For me, it’s not just creating a space to feel good and connect with cool people. Which, it’s obviously that, that’s a big aspect of it. But it’s to build material resources to survive and materially resist the state.
The BCC was supportive in concrete ways to the protests in the summer of 2020, and the uprising, both materially and vocally. We’ve been supportive of the protests growing against the deaths in the Pima County jail. We did a tattoo fundraiser for Chilean prisoners in the wake of their uprising in 2018. We’ve done info nights for Fidencio Aldama - who is a Yaqui political prisoner for resisting a pipeline in Sonora.
Z: I think a problem that this project addresses is isolation. I feel like capitalism pushes us to be so individualistic, and we fight that in this really simple way of gathering and coming together.
AM: Do you consider this project to be an alternative to capitalist relationships?
Y: I would say that’s the effort - to push those dynamics and those relationships increasingly to the fringes of our lives as much as possible. That framing for me is more useful than trying to live some pure life in which suddenly we are not subject to those things, but that in given moments and in the longer trajectory, we are pushing those things further and further out.
Z: I also think it’s really important to note how new the project of the BCC is. It’s so young and it’s so early.
So, like - are we an alternative to capitalist relationships? Yes.
Are we living in this whole other dimension where we don’t participate in capitalism at all? No.
But are we trying really hard to plant those seeds so that hopefully, eventually, we are participating as little as possible? I think we are. I think we’re planting it; we’re starting it.
X: Even just in the short time that I’ve been here, being here consistently has forced me to re-think and re-frame ways of relating to myself and to other people and to place, outside of what is ingrained in us by capitalism and by this way of life. I think it’s a mistake to think that spaces like this are automatically different and we’re in this bubble that isn’t touched by these things anymore.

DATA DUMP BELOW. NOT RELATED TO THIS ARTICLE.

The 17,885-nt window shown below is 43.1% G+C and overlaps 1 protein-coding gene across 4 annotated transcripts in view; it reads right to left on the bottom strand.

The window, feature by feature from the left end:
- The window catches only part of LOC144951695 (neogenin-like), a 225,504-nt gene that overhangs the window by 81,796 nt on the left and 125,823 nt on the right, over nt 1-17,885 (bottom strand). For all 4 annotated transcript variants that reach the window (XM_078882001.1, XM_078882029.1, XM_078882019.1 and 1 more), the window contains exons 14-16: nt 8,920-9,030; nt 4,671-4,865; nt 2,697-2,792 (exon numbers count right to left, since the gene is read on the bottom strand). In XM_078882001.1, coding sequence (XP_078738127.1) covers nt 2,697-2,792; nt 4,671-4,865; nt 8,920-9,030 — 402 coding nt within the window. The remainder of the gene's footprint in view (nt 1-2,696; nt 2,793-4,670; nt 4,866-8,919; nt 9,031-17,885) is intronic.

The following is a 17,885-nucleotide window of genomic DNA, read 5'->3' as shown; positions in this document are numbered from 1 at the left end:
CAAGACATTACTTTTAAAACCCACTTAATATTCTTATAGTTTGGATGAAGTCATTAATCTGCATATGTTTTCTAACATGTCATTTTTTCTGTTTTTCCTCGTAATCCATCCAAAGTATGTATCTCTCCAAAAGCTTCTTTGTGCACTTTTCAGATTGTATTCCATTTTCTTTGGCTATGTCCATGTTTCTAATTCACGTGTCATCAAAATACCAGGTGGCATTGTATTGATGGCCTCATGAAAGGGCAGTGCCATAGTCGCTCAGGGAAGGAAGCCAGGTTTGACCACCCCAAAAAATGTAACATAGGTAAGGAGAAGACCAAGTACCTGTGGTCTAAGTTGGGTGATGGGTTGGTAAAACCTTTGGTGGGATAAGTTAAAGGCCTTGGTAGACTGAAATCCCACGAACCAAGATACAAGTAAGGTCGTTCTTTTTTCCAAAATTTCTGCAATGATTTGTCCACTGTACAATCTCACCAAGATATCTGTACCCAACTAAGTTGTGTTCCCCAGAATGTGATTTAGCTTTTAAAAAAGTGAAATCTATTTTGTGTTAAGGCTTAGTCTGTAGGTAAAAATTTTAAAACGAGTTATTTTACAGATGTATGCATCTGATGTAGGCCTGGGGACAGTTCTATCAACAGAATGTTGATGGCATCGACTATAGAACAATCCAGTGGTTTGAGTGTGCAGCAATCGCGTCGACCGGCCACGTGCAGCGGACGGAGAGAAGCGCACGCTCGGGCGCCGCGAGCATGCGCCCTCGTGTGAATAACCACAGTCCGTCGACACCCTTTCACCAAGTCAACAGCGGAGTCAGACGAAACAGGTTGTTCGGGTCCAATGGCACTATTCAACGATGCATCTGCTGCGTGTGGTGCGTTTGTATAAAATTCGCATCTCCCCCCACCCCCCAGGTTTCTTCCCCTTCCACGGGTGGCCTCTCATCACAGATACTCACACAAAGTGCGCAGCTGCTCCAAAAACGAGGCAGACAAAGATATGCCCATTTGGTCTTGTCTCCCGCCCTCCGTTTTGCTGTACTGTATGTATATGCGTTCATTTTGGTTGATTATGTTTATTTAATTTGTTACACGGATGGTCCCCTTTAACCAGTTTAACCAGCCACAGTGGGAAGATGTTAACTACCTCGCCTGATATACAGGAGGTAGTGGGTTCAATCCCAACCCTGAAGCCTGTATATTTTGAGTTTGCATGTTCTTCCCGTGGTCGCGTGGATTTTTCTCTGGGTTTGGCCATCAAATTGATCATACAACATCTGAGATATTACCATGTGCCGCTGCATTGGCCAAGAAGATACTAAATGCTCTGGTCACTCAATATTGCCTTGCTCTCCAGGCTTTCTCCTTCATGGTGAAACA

AM: How do you make decisions and how do you confront obstacles?
Z: Something I love about this project is that whoever has the energy in the moment to do something, those are the people just doing that project. And very rarely do we try to filter or censor each other in the things that we have energy to do. It feels really open to a lot of people’s different methods and ideas and ways of making decisions.
Y: A part of it is that consensus, as some sort of decision-making process, in a project that is this multi-faceted…. There’re multiple different projects housed here that do vastly different things. Printing is not the same as fucking gardening. And so, in a consensus process - what does someone who is almost exclusively doing things in the print shop have to say about the garden?
Z: And I think something that’s so cool about this space is like - how are those decisions made? It’s not the print shop and the garden sitting in a room for two hours having a meeting, and taking meeting notes, and sending out the notes document, and talking about it and then voting on it for two months - it’s simply, maybe 2 maybe 5 people, probably eating food, in person, making eye contact, having a conversation, and figuring it out.
Y: There’s a way that radicals in general get obsessed with “process” as the representation of the “new way” - but it’s still actually a strange governance mentality, where it’s like, “our experience of relating together is through a mediated process of negotiation” of like, “this is the governance space where we decide how we live together”